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Finding the Something in the Nothing

“Writing is like driving at night in the fog. You can only see as far as your headlights, but you can make the whole trip that way.” - E.L. Doctorow

This is one of the most accurate quotes I know of when it comes to the writing journey. And while this is very much a pantser's method, rather than maybe what a plotter's would be, it has still helped me and my mindset a lot.

I'm neither of the two extremes. I will never just go ahead and just write by the seat of my pants (I have never actually understood this expression), but I'll also have never had any success trying to completely outline and plan out every arc, every scene, every act...

I'm something in-between.

A plantser, or plotser, or even a pantotter if you will.

I like to know where I am going.

I like to understand who my characters are, and what their role in the story is.

I like to know the major plotpoints.

And as a mystery/crime/thriller writer, I like to know how the culprit almost got away with their crime.

But what about everything else? Those things will only be revealed as I start writing.

For me, the most important of those previous points are the first; where I am going.

This point is what everything else in my story hinges on.

I always want to know what my next destination is... but how I'll get there is something I have to figure out on my way there.

The best way I can illustrate this method is like this:


Imagine you're out in the dead of night.

It's pitch black.

Everything around you is just nothingness. A void. your surroundings doesn't even exist yet!

Yet... there is still something for you to hold on to; a streetlight that you can see lighting up a small spot further ahead.

That streetlight is your destination!

You stumble your way through the darkness. You might trip on a tree-root that you couldn't see before, but now you know there are trees here.

You might crash into a roadsign.

You can kind of make out the name on the sign, so you make a note of it, and you just keep going.

You might meet someone. Learn their name, who they are... They're keeping a secret, but they disappear back into the darkness before you can learn what that secret it. Maybe they'll return...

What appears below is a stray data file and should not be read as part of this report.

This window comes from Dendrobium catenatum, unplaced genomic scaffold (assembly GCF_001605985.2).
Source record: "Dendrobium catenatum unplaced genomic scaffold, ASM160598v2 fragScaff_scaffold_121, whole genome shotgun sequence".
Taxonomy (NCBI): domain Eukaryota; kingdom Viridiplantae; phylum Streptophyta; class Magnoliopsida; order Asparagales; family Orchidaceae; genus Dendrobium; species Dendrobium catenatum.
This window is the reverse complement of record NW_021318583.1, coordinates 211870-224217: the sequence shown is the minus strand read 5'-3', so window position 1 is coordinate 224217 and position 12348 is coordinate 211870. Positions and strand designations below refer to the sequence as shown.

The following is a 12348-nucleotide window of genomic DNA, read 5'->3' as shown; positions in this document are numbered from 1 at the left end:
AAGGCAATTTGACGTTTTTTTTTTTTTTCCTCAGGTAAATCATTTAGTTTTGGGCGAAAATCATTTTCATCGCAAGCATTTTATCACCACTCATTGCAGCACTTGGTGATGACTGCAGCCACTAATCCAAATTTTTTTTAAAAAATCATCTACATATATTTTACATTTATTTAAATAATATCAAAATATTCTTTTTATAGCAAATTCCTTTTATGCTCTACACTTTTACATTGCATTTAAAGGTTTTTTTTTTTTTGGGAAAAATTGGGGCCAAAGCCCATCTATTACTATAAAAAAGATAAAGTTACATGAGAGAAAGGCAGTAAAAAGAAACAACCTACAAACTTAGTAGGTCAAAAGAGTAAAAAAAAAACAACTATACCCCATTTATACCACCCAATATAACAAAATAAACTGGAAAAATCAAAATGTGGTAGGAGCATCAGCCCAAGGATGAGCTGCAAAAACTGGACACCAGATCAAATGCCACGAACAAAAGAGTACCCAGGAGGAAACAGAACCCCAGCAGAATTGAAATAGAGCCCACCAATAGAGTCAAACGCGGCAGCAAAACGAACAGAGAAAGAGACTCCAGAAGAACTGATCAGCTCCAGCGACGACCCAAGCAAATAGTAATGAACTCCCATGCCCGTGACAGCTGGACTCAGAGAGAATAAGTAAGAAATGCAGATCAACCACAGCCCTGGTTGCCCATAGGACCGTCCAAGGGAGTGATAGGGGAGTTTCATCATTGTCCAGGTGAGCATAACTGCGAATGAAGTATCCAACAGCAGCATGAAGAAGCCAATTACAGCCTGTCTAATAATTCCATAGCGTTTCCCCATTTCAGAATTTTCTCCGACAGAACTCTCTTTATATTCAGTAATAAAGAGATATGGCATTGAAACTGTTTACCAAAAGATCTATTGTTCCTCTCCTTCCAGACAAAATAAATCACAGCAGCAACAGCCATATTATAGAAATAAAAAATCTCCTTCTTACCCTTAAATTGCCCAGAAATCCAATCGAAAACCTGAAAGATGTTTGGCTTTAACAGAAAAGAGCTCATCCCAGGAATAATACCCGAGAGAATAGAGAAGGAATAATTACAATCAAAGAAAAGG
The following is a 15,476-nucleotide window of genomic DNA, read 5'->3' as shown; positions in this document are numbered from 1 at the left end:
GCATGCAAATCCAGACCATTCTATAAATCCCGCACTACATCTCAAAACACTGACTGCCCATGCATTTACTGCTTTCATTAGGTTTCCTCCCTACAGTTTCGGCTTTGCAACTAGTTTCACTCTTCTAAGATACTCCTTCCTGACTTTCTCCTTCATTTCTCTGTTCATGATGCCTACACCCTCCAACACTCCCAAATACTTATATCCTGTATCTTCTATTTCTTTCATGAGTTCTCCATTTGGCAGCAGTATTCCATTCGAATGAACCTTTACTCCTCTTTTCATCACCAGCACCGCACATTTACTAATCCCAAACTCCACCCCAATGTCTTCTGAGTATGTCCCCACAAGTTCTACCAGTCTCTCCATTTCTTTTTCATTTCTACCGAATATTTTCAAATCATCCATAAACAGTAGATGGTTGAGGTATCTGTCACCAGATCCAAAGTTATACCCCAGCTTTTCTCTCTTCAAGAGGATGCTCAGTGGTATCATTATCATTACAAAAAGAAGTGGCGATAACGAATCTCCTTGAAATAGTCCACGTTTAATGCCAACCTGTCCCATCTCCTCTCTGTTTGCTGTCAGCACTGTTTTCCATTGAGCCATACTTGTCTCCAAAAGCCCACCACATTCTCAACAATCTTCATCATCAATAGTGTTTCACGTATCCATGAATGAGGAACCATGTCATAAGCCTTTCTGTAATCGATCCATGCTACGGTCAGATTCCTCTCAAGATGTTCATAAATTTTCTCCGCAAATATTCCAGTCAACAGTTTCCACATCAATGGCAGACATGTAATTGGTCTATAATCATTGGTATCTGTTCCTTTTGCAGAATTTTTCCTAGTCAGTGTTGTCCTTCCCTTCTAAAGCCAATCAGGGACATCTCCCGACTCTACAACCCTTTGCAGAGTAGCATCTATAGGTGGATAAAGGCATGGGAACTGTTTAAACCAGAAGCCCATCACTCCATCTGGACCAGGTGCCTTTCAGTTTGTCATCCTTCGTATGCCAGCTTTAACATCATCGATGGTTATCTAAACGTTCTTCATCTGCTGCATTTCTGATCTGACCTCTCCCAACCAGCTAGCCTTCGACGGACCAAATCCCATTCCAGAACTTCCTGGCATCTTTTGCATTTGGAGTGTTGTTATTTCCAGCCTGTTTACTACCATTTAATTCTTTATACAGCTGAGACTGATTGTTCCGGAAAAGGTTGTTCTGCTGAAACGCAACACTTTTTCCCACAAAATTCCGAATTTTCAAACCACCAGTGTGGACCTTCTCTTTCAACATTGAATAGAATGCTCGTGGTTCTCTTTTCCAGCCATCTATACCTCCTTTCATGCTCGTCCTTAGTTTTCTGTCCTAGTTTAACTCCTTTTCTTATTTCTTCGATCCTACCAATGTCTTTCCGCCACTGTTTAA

You keep going.

Always keeping your eyes on that streetlight.

You'll get lost if you lose track of it!

You try keeping the path towards it as straight as possible, but you constantly also need to adapt to the obstacles that you stumble upon along the way.

And then you arrive. You're standing in the bright circle of the spotlight, the warm light welcoming you in an embrace.

You now know what the path to this bright clearing looks like.

That path is now lit up for you.

The things you saw, the people you met, you didn't know what to expect, but you made it through it all.

But then you see another streetlight further ahead in the darkness.

Your new destination!

And you then start making your way towards it... Not knowing what the journey will bring, but you know that if you just get to that next streetlight everything will become clearer.

One streetlight at a time, and eventually you'll reach your home.

You'll eventally reach the end of your story.


This exploration between predecided plotpoints is where I often truly find my theme, the character's arcs, the setpieces... And new discoveries might result in me needing to change things.

I've had to restart my current work in progress, Project Prison, 4-, 5-, 6- times (I lost count) because I kept discovering something new.

Now, at last, I finally have a clear overview of this story. I have lit up all the streetlights and the paths between each of those. It took a while but it was worth it. Now I just need to write it as a complete narrative and not as bullet points and summaries.

Bottom line:

When I start a scene, or a chapter, or an act... I always think about where I am going. Once I know that, then I can start writing. I start making my way through the darkness, the nothingness, finding the somethings while keeping my eyes at my predecided destination.

Step by step I'll eventually get to the elusive "the end".

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